A challenged a regulation which stipulated that the term cremant should be reserved for sparkling wines of a particular quality coming from France or Luxembourg. A made sparkling wine in Spain & held a trademark which contained the word cremant. However, other Spanish producers also used this term. The Council argued that the measure was a regulation within the Calpak test & that it couldn’t be challenged, irrespective of whether it was possible to identify the number or identity of those affected by it. The ECJ held that Article 230 may be used to challenge regulations and directives, as long as the applicant is individually and directly concerned.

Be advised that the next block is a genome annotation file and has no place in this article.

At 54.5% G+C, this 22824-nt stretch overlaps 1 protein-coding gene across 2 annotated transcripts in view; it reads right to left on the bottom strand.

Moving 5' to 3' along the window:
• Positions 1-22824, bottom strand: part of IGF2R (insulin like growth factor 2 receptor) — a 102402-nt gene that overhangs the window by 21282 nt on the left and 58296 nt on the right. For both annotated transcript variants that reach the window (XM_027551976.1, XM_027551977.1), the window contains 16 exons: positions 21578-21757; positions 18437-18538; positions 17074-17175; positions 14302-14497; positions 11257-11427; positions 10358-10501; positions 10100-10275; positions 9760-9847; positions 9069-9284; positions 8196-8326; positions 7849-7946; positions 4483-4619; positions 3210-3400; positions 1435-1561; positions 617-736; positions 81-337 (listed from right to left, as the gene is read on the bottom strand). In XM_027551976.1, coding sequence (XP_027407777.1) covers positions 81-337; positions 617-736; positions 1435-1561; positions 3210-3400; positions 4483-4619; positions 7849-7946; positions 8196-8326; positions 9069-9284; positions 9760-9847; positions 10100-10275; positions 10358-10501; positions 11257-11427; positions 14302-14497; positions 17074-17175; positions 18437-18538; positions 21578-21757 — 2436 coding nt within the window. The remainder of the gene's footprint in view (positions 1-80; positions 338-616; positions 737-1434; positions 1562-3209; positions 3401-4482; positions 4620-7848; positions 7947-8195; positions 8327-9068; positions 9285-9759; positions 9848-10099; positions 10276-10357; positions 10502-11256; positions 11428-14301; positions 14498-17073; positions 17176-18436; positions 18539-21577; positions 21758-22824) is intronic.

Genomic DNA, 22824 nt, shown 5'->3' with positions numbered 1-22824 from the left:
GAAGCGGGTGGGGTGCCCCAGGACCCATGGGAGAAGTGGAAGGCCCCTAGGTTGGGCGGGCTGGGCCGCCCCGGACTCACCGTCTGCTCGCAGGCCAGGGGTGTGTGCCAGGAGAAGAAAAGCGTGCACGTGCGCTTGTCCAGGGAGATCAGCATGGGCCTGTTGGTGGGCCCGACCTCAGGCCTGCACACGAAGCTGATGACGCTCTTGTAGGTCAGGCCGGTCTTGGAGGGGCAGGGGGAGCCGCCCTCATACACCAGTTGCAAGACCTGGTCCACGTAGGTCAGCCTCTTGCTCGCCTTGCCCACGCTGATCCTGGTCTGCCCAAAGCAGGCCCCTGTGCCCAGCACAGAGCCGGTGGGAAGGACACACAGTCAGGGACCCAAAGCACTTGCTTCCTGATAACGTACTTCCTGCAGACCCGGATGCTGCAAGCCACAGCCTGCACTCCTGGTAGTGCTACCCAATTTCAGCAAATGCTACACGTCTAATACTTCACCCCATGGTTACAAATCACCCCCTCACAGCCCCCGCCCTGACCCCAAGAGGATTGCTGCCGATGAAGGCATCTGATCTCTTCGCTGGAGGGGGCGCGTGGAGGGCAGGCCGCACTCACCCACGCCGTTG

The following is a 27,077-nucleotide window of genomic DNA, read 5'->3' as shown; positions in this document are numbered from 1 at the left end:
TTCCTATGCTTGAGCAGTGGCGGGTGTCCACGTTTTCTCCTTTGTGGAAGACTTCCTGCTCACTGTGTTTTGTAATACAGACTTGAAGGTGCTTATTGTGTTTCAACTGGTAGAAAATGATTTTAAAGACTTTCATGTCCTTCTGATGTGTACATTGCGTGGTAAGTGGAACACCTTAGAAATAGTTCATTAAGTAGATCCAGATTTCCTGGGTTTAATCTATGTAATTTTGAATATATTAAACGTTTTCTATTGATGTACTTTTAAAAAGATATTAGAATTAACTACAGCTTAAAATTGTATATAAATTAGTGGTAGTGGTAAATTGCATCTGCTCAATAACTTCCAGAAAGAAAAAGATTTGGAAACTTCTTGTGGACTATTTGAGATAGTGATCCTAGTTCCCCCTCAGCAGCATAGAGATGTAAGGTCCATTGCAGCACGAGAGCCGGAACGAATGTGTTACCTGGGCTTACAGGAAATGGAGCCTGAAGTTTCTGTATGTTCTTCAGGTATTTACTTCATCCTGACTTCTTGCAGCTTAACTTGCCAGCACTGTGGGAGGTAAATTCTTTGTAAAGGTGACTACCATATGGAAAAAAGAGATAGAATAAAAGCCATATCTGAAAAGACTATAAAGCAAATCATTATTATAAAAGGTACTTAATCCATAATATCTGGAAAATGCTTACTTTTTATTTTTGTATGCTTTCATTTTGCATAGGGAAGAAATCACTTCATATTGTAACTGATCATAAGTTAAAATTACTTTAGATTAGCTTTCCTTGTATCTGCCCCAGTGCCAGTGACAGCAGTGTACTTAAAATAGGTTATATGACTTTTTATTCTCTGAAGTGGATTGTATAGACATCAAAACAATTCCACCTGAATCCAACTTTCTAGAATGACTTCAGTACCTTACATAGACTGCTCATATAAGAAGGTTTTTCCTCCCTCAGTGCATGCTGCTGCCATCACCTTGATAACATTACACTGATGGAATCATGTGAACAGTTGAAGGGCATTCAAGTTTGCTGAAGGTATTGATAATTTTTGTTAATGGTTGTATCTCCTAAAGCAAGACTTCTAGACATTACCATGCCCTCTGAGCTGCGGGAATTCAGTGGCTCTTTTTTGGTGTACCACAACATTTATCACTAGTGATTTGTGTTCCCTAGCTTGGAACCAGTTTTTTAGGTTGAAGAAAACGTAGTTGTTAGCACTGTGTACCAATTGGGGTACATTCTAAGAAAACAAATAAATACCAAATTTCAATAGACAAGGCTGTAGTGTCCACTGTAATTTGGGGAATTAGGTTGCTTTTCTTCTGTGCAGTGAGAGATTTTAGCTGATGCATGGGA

ECJ: The fact that a provision is “of a legislative nature in that it applies to the traders concerned in general, that does not prevent it from being of individual concern to some of them.” Following Plaumann, “Natural or legal persons may claim that a contested provision is of individual concern to them only if it affects them by reason of certain attributes which are peculiar to them or by reason of circumstances in which they are differentiated from all other persons.” The fact that the regulation would prevent A’s use of its trade mark sets A apart from all other traders affected by the regulation, rendering it of individual concern to A. Although this appears to be a liberalising move in regard to the form of the provision that affects the parties, it still doesn’t tell us whether the tight Plaumann test will be loosened where there aren’t IP rights concerned (but where there are, say, unique factors of the business e.g. barriers to entry). In terms of formal reasoning at least, the ECJ is still endorsing the Plaumann test.